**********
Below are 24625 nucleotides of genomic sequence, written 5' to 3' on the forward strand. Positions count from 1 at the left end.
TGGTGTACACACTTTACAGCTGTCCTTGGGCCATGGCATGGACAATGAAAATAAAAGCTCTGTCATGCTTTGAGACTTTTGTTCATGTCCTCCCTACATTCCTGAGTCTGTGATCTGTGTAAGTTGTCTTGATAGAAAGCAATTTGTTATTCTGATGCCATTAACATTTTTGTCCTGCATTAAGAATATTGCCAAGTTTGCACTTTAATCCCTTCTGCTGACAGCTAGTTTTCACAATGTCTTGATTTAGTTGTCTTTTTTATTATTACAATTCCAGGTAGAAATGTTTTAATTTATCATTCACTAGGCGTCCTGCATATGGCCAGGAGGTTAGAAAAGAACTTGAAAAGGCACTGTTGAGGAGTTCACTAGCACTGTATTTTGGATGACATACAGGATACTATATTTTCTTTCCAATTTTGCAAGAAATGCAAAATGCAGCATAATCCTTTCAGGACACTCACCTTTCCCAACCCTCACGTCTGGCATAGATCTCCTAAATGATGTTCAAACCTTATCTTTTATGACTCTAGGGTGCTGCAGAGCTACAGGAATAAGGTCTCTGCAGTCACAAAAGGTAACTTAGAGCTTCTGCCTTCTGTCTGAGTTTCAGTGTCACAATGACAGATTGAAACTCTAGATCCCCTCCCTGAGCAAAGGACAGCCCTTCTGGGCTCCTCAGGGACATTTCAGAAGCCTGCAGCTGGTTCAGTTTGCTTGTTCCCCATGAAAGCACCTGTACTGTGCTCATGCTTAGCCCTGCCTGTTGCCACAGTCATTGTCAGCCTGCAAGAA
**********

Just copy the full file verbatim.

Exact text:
Below are 24625 nucleotides of genomic sequence, written 5' to 3' on the forward strand. Positions count from 1 at the left end.
TGGTGTACACACTTTACAGCTGTCCTTGGGCCATGGCATGGACAATGAAAATAAAAGCTCTGTCATGCTTTGAGACTTTTGTTCATGTCCTCCCTACATTCCTGAGTCTGTGATCTGTGTAAGTTGTCTTGATAGAAAGCAATTTGTTATTCTGATGCCATTAACATTTTTGTCCTGCATTAAGAATATTGCCAAGTTTGCACTTTAATCCCTTCTGCTGACAGCTAGTTTTCACAATGTCTTGATTTAGTTGTCTTTTTTATTATTACAATTCCAGGTAGAAATGTTTTAATTTATCATTCACTAGGCGTCCTGCATATGGCCAGGAGGTTAGAAAAGAACTTGAAAAGGCACTGTTGAGGAGTTCACTAGCACTGTATTTTGGATGACATACAGGATACTATATTTTCTTTCCAATTTTGCAAGAAATGCAAAATGCAGCATAATCCTTTCAGGACACTCACCTTTCCCAACCCTCACGTCTGGCATAGATCTCCTAAATGATGTTCAAACCTTATCTTTTATGACTCTAGGGTGCTGCAGAGCTACAGGAATAAGGTCTCTGCAGTCACAAAAGGTAACTTAGAGCTTCTGCCTTCTGTCTGAGTTTCAGTGTCACAATGACAGATTGAAACTCTAGATCCCCTCCCTGAGCAAAGGACAGCCCTTCTGGGCTCCTCAGGGACATTTCAGAAGCCTGCAGCTGGTTCAGTTTGCTTGTTCCCCATGAAAGCACCTGTACTGTGCTCATGCTTAGCCCTGCCTGTTGCCACAGTCATTGTCAGCCTGCAAGAA